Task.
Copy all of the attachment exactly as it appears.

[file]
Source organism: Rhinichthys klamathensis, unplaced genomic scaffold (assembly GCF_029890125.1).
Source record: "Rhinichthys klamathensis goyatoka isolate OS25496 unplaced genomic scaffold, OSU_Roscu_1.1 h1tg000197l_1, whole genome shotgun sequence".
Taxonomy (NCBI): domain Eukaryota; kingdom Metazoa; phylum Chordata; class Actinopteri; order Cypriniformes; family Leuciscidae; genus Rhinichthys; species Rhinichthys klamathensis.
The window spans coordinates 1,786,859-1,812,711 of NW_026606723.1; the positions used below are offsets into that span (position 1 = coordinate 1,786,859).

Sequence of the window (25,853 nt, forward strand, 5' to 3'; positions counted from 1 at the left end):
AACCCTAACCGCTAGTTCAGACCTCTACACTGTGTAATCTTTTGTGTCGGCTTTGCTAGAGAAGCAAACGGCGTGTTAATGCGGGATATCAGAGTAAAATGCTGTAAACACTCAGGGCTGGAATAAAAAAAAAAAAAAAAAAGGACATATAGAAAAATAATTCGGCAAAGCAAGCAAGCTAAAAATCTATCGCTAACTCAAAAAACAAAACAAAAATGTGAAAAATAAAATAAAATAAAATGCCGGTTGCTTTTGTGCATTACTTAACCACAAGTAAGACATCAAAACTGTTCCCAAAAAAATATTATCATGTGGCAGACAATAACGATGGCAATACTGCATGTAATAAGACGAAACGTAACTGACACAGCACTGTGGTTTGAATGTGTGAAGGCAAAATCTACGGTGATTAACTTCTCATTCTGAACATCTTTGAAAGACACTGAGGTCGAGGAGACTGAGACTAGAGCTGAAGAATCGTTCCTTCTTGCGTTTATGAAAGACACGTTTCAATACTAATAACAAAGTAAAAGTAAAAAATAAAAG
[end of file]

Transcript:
Source organism: Rhinichthys klamathensis, unplaced genomic scaffold (assembly GCF_029890125.1).
Source record: "Rhinichthys klamathensis goyatoka isolate OS25496 unplaced genomic scaffold, OSU_Roscu_1.1 h1tg000197l_1, whole genome shotgun sequence".
Taxonomy (NCBI): domain Eukaryota; kingdom Metazoa; phylum Chordata; class Actinopteri; order Cypriniformes; family Leuciscidae; genus Rhinichthys; species Rhinichthys klamathensis.
The window spans coordinates 1,786,859-1,812,711 of NW_026606723.1; the positions used below are offsets into that span (position 1 = coordinate 1,786,859).

Sequence of the window (25,853 nt, forward strand, 5' to 3'; positions counted from 1 at the left end):
AACCCTAACCGCTAGTTCAGACCTCTACACTGTGTAATCTTTTGTGTCGGCTTTGCTAGAGAAGCAAACGGCGTGTTAATGCGGGATATCAGAGTAAAATGCTGTAAACACTCAGGGCTGGAATAAAAAAAAAAAAAAAAAAGGACATATAGAAAAATAATTCGGCAAAGCAAGCAAGCTAAAAATCTATCGCTAACTCAAAAAACAAAACAAAAATGTGAAAAATAAAATAAAATAAAATGCCGGTTGCTTTTGTGCATTACTTAACCACAAGTAAGACATCAAAACTGTTCCCAAAAAAATATTATCATGTGGCAGACAATAACGATGGCAATACTGCATGTAATAAGACGAAACGTAACTGACACAGCACTGTGGTTTGAATGTGTGAAGGCAAAATCTACGGTGATTAACTTCTCATTCTGAACATCTTTGAAAGACACTGAGGTCGAGGAGACTGAGACTAGAGCTGAAGAATCGTTCCTTCTTGCGTTTATGAAAGACACGTTTCAATACTAATAACAAAGTAAAAGTAAAAAATAAAAG